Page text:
By Jaideep Chadha & Sandeep Singh
Regional banking has been embedded in the fabric of banking in the United States. Traditionally, regional banks and credit unions were market leaders in their regions and served their communities through personalized relationships and specialized knowledge of their customer’s needs. Globalization made bigger national banks more attractive to customers and now with FinTech companies, regulatory requirements, and digital transformation of the banking industry, regional banks, and credit unions are having trouble keeping pace with their competitors.
Digital transformation in the banking industry is not a new trend but one that was fast-tracked during the pandemic as customers preferred newer innovative products and capabilities from their banking partners. This digital transformation has seen the larger banks and FinTech companies invest significantly in their information technology infrastructure, digital offerings, and data governance and security practices. These changes have resulted in fee compression due to increased automation and quicker responses by the bank in areas including new accounts, loans, and transactional processing.
While previously, regional banks and credit unions understood customers better than their national counterparts, that may no longer be the case as national banks have developed robust data warehouses and models. These new innovative methods provide a personalized banking experience, including personalized offers, targeted marketing based on expected lifecycle events, and complete banking products.
In addition to the changing customer engagement preferences of simpler and more effective digital banking and innovative products and offerings, regional banks and credit unions also face a harder challenge meeting the increasingly complex regulatory requirements. Where national banks can employ teams of analysts to verify compliance with complex regulatory requirements, regional banks and credit unions often have one or two individuals focused on risk and compliance. Now that regulatory compliance includes international, federal, state, and local regulations to follow, there is increased scrutiny on the regional banks and credit unions. This is only further pressurized due to the numerous different topics of compliance that need to be reviewed, including data, cybersecurity, lending, and accounting management.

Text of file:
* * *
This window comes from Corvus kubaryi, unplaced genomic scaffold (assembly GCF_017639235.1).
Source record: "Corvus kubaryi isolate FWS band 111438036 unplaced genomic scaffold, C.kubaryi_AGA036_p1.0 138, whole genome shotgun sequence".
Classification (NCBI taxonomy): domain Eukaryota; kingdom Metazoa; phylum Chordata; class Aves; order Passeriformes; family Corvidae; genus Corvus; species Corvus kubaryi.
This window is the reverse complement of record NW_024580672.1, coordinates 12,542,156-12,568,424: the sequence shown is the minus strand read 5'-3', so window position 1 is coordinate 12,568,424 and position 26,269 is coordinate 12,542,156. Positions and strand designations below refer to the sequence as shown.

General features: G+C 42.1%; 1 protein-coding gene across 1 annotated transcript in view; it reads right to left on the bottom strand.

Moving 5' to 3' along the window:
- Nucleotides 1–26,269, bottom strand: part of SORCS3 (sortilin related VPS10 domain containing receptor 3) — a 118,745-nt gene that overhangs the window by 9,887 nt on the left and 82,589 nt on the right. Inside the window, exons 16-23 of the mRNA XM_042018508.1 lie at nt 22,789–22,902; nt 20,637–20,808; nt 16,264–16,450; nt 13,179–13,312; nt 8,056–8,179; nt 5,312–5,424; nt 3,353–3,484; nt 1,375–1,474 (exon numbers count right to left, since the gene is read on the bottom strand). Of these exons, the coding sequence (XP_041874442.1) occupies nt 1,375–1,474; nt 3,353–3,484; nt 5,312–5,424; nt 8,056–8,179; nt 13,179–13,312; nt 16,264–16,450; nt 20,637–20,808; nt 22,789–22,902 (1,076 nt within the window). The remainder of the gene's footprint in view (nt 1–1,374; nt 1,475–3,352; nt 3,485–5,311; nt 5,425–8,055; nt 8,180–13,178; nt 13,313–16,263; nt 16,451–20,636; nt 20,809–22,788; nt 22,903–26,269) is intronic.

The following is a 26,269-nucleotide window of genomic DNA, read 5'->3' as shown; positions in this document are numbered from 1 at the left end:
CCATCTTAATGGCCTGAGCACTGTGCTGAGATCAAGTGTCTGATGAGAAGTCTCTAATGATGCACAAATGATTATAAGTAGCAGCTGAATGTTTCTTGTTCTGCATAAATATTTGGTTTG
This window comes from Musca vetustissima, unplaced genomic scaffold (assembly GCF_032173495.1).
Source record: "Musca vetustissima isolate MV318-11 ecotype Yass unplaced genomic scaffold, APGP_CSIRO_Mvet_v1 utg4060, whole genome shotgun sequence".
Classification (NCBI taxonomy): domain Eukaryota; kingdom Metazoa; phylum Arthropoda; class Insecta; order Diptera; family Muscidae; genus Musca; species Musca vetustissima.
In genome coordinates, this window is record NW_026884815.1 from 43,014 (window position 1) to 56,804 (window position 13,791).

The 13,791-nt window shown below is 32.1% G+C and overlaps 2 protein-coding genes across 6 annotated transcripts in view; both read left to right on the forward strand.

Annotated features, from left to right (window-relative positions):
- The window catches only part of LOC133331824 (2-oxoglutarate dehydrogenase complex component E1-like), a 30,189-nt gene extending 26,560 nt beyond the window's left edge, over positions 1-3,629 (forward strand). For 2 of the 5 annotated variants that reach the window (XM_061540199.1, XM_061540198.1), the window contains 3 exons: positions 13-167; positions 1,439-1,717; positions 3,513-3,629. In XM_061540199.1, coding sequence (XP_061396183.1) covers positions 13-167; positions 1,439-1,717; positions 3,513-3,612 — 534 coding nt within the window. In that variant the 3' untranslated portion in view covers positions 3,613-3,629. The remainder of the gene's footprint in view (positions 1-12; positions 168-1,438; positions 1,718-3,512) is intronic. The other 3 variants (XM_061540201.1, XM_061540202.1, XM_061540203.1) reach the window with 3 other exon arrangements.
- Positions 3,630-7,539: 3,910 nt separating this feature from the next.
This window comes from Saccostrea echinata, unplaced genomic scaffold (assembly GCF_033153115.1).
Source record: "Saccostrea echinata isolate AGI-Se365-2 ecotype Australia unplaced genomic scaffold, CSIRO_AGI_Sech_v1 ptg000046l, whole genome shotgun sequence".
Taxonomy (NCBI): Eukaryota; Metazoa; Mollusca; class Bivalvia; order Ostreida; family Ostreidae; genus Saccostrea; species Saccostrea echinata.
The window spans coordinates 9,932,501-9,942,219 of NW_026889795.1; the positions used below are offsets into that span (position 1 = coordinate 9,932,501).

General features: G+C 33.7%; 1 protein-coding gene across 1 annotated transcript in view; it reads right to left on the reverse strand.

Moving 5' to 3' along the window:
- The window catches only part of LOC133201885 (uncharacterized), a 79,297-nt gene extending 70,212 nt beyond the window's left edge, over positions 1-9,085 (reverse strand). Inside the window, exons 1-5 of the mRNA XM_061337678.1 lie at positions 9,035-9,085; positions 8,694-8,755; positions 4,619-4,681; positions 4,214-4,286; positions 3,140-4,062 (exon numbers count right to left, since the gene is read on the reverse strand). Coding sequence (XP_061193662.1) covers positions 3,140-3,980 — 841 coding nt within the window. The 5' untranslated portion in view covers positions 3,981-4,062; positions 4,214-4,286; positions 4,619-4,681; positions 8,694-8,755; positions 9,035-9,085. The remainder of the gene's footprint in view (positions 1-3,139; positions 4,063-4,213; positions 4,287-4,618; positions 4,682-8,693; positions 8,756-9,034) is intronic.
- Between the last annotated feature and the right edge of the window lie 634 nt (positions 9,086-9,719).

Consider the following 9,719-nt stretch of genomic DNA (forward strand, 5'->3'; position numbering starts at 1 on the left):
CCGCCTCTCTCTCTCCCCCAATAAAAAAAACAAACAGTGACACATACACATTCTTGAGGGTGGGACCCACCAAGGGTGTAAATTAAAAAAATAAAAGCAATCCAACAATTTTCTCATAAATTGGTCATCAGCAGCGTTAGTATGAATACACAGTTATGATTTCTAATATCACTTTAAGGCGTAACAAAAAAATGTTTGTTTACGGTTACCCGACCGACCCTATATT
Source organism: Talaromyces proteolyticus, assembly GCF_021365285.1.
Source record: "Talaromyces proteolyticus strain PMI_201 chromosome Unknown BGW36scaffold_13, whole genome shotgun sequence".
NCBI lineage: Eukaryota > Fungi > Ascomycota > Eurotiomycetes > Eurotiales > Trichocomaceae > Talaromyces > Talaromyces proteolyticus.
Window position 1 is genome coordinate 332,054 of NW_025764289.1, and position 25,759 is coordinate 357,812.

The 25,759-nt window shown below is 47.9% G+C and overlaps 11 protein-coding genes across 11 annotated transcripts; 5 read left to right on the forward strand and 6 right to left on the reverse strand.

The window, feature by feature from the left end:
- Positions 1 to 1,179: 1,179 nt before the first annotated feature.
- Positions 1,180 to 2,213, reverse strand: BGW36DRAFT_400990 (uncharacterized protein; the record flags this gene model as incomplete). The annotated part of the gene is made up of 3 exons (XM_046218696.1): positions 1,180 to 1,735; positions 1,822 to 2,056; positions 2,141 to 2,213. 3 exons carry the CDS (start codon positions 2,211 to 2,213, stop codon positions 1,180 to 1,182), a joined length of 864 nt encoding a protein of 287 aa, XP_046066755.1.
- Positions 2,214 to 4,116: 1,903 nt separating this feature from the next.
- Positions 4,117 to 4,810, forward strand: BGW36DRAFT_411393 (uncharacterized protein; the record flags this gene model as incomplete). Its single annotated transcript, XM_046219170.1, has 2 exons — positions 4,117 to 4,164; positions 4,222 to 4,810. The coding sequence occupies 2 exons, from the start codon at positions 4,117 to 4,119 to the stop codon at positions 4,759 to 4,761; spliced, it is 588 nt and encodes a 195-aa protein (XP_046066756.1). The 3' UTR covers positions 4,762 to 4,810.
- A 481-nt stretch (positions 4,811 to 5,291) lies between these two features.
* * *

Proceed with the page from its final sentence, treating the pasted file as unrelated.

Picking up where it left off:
In order to stay competitive and get regional banking back at the forefront, institutions must respond with their own digital transformation. Due to the advancement in technology, there is an opportunity to build efficient operating platforms in a cost-effective manner using cloud technology. This would allow banks to incorporate automation in their processes while having flexibility to scale on a pay-as-you-go basis. Since cloud offers an endless scope of technological refinement, a core system on the cloud would provide more flexibility and easier customization that will allow better operational efficiencies within the Bank, specifically within change management. This serves as a long-term investment that will allow IT departments to increase the agility and effectiveness of change management going forward
Moving to the cloud will also allow regional banks and credit unions to build and offer microservices to their customers while also increasing the speed of innovation. Cloud also offers more effective data usage through linkages within different data warehouses that work in tandem in real-time. This provides more actionable data to the decision-makers while providing transparency to customers.
Since change management will be easier and cheaper, innovative ideas and products will be easier and quicker to implement. This would position the bank as a market-leader by truly establishing a niche or being creative in its offerings to their best customers. Better technology will directly lead to more effective asset-liability and risk management.
The biggest roadblock to the land of technological utopia is the reliance on legacy technology that is outsourced or managed by third-party vendors, primarily the clunky core systems, CRMs, workflow systems, and data marts. As these systems are not conducive to change management and are not easy to change, the decision to migrate to the cloud requires an enterprise-level commitment and a long-term strategic mindset.
Furthermore, since data has not been a priority in the past, preparing the data for predictive analytics and effective decision-making will require substantial effort. As data is cleaned and synchronized, establishing data governance practices and security protocols is imperative for sustainably and successfully transforming any financial institution.
Lastly, a significant roadblock remains is the resistance to change in organizations. Most regional banks and credit unions have been successful doing business as normal and do not want to invest time, effort, and resources into something they do not fully understand. Having a designated leader to champion the transformation is critical for the adoption and buy-in from all business units within the financial institution.
The roadblocks are real and pose a significant risk to the organization going through the transformation. Using the right partner or subject matter expert is critical for a successful outcome. When evaluating third-parties that provide services, keep the following questions in mind: